This chapter shows how machine learning can be used on training data to create a model that can then be used to make predictions, in this case, to allow the website visitor to receive better product recommendations.
Chapter 7 Governance Considerations
Governance here means how architecture will be deployed. Recently Docker has become a standard for distributed architecture deployment. The chapter opens with an overview of Docker, having a set of tools and APIs to help construct your infrastructure, and reduce deployment time. Docker terms are defined, including: container (smallest unit that runs your application), image (describes container), client (interface that interacts with Docker features), and daemon (co-ordinates it all) – a helpful diagram shows how they’re related.
The chapter proceeds with a look at installing Docker, and then creating Docker images – one for each technology used in the solution. Docker Compose is then examined as a means of providing help in container configuration and runtime preferences.
The chapter next looks at architecture scalability. Various factors are examined in considering sizing, including: data volumes, data structure, retention period, high availability. It’s suggested you experiment with your system to determine how sustainable the architecture is. Next, monitoring the infrastructure using the Elastic Stack is briefly discussed. The chapter ends with a brief discussion around security.
The chapter provides a brief but useful introduction to the use of Docker to package and deploy your architecture.
There are more nonsense sentences e.g. “When you are sizing your architecture to handle a certain data volume and reach certain SLAs, xx. The answer is always it depends.”
This book aims to be “A practitioner’s guide to choosing relevant big data architecture”. Additionally, it is for “...developers, data architects, and data scientists looking for a better understanding of how to choose the most relevant pattern for a Big Data project and which tools to integrate into that pattern”.
I had expected a discussion of the different architectures and technologies, being compared and contrasted. Instead, the first chapter tells me what technologies will be used, but gives insufficient reason about why they were selected.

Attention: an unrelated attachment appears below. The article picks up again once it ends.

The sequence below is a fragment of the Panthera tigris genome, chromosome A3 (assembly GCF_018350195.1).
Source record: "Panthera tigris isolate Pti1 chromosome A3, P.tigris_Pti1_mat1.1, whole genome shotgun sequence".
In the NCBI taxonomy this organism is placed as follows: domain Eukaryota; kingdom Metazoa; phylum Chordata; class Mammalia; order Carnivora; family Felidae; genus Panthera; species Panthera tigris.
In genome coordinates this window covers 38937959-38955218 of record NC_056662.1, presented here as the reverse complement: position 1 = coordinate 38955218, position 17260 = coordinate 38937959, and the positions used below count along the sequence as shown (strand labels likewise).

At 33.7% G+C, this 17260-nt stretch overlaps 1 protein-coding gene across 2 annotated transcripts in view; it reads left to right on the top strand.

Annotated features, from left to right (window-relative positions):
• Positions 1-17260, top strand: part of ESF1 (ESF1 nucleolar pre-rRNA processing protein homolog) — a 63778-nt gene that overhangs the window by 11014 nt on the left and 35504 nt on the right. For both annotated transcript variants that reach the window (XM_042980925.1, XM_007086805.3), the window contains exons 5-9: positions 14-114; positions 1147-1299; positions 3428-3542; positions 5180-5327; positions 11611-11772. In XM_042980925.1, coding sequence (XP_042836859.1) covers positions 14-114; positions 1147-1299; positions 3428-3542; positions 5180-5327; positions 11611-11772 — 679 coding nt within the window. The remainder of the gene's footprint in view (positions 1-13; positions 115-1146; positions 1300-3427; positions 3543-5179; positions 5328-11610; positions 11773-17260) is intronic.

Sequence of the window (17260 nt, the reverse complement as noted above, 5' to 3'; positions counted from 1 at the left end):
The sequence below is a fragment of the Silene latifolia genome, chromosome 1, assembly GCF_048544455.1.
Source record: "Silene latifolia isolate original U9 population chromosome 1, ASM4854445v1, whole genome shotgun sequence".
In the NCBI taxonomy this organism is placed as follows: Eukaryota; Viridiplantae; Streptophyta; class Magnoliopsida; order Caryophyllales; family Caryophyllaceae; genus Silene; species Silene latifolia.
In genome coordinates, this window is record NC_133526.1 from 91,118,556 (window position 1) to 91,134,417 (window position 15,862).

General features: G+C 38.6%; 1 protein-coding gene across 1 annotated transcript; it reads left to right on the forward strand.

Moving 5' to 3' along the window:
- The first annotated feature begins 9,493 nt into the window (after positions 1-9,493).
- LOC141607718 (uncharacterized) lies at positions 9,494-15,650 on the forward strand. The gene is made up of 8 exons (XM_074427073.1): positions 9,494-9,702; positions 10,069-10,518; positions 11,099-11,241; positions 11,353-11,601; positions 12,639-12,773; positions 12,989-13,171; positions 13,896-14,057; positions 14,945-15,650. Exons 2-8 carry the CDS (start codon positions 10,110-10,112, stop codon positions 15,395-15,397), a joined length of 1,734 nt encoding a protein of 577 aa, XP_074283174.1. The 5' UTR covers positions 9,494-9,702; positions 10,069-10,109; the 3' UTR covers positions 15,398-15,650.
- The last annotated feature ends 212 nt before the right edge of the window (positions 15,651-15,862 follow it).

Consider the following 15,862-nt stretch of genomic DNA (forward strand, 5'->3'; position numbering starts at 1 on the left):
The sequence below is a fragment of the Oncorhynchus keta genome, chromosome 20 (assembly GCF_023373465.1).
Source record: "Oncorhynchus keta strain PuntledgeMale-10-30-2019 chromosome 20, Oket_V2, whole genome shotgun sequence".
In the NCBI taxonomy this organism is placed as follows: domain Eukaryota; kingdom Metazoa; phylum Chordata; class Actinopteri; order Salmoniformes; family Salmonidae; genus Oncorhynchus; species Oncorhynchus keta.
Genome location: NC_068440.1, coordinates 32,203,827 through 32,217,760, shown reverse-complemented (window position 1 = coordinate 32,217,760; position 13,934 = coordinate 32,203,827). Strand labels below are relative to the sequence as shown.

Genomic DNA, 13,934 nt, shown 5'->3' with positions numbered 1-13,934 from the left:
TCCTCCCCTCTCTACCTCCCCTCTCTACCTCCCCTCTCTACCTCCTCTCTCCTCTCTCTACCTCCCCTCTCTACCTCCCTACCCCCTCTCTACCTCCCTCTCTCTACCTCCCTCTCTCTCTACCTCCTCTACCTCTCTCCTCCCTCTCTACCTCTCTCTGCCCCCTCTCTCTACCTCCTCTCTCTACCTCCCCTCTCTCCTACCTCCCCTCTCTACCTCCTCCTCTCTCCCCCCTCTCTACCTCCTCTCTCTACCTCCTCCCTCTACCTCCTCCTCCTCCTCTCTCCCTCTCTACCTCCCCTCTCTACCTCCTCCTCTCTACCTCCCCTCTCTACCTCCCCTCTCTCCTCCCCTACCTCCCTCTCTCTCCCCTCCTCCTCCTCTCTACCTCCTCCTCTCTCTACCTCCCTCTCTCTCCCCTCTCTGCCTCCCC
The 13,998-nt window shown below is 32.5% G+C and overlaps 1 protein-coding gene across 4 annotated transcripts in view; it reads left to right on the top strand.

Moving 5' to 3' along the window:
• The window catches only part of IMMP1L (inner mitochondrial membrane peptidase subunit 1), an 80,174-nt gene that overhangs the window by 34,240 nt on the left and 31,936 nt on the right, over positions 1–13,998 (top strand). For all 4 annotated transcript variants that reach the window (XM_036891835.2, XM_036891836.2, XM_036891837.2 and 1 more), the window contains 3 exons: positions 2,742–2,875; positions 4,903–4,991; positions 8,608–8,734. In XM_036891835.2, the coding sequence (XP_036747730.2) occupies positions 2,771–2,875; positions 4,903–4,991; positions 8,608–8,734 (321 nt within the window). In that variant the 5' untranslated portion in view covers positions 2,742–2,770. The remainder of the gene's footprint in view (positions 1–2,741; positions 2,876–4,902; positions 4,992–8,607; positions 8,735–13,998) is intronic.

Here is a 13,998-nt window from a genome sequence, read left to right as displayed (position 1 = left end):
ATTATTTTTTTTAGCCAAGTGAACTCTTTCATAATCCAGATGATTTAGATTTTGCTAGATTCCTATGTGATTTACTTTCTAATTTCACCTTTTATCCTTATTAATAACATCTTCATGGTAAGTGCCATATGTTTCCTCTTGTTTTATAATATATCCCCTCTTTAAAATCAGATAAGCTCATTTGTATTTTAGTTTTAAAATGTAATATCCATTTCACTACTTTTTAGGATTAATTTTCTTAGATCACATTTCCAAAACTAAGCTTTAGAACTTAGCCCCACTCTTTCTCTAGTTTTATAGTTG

While the architecture pattern and the tools chosen do create a scalable architecture, they are only one of many potential solutions. I note that the author works for Elastic, and Elastic software forms the basis of the proposed solution. I wonder if there is a conflict of interest here?!
Parts of the book were awkward to read, made worse because there are problems with the grammar. Missing sections and unresolved cross references occur throughout the book, indicating revision was incomplete, together with and nonsense sentences such as “
“That may look weird to end with part, but I prefer that the streaming to pipe be ready to work before diving on the core usage of Spark, the data processing.”
The skill level expected of the reader seems to be variable. While the book explains machine learning for the beginner, it casually throws in terms like “infinity converging model”, “funnel conversion”, “Spark Direct Acyclic Graph” – without explanation. Many sections were very brief on detail. Also, there is no introduction to the book itself (unless you use the book’s back cover?!). I wonder if the reviewers/editors were sleeping.
As I've already suggested, a more specific subtitle such as:
“An example big data architecture using preselected components, based around Elastic’s software”
might help potential purchasers.
Reading Your Way Into Big Data - Ian Stirk recommends the reading required to take you from novice to competent in areas relating to Big Data, Hadoop, and Spark
|Last Updated ( Friday, 04 March 2016 )|